Zagat editor James Mulcahy checks out The Fourth, a new "American brasserie" in Manhattan where the artwork is as enticing as the food.
142 Fourth Avenue, Manhattan
The husband-and-wife team behind popular Tocqueville and 15 East has headed to the East side of Union Square for their new American brassiere, The Fourth, which features elegant but affordable dishes that make use of the nearby green market.
"An American brasserie is an interpretation of old classics, maybe done in more unstructured way than you'd expect in a traditional brasserie," says co-owner Marco Moreira. "You're not going to find escargot on the menu, you're not going to find frisee salad, but maybe you'll find an interpretation of those classics."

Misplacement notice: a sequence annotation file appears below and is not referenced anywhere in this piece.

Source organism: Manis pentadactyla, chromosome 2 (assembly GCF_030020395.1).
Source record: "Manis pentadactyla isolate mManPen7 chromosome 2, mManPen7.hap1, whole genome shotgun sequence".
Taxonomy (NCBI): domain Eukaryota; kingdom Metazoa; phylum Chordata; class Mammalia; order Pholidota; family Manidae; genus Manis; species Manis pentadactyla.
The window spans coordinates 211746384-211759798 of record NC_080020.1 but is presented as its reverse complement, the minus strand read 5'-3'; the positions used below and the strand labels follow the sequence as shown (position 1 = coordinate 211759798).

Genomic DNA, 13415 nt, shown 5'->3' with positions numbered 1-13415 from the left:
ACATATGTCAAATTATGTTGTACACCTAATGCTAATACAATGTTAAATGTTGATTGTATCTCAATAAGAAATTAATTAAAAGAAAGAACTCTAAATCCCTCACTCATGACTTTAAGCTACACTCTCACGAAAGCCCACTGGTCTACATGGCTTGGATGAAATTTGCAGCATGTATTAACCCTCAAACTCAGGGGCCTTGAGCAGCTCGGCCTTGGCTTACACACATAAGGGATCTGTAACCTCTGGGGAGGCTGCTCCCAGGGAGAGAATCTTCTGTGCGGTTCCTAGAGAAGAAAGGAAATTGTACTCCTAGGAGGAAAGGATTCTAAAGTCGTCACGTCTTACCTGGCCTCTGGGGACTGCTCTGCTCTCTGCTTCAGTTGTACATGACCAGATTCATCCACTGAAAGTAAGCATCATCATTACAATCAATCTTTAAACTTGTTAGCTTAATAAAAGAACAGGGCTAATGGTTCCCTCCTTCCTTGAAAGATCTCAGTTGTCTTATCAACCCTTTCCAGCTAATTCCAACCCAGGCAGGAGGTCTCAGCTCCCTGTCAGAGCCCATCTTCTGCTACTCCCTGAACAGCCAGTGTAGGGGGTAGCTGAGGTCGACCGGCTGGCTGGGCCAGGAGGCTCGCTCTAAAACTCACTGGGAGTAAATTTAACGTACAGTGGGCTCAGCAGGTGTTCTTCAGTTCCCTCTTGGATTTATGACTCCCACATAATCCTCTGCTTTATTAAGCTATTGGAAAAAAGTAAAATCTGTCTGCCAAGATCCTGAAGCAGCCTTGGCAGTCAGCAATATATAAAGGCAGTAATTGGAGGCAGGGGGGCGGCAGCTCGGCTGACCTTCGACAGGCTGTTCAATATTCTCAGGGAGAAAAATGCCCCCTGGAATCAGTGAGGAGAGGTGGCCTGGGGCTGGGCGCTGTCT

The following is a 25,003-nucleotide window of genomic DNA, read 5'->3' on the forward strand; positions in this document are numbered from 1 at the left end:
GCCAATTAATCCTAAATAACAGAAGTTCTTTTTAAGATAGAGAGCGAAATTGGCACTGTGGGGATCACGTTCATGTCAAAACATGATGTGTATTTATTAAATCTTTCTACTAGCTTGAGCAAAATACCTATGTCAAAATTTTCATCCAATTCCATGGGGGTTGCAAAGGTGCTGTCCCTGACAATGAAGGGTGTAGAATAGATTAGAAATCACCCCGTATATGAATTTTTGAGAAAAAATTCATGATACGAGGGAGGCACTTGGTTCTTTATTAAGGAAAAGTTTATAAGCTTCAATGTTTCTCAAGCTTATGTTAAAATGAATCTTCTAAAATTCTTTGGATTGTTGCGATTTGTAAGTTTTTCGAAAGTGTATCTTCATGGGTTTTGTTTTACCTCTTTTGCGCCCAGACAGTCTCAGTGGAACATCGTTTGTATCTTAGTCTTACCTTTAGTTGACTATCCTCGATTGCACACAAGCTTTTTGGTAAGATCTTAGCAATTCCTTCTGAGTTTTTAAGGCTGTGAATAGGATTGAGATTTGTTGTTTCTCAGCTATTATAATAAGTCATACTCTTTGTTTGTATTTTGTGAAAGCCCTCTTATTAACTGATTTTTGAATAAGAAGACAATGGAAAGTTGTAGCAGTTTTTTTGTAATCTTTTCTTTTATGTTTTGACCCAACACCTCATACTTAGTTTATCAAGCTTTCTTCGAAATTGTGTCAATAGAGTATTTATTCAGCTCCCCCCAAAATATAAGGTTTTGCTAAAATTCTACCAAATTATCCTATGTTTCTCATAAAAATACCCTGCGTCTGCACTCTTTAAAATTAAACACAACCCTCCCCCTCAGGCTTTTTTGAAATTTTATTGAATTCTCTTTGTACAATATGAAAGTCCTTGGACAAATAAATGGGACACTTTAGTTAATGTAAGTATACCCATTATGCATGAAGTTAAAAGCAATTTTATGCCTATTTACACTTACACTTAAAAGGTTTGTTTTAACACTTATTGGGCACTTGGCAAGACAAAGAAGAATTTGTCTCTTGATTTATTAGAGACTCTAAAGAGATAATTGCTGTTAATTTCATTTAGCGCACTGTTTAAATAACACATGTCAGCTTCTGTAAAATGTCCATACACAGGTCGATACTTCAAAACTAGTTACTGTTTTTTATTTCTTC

Customers who do not want a full meal can go to the unique, stand-alone coffee counter to order drinks and snacks to go in the morning.
Co-owner Jo-Anne Makovitzky explains, "You can come in at 7 a.m. and have your barista serve a cappuccino, a croissant. You can read the morning paper or even talk to your neighbor."
The artwork makes the space truly stand out. You can't miss the cascading bed sculpture in the center of the room that evokes the state between sleep and awake.
"You can really get whatever you want from it, and that's what we wanted people to do, instead of looking at their phones and their screens. Look at the sculpture and come to your own conclusions. It's very thought-provoking," says Makovitzky.
Tucked away in the dining room, there is also a series by artist James Salazno that pays tribute to the restaurant industry with portraits of waitresses from around the world.
"We have 48 of his photos hanging here and I love looking at them and I think so far everyone that's come into the space loves looking at them," says Makovitzky. "It's a fantastic group of women and it just makes me really happy that's there's a common thread in all of us and this is a small piece of it."
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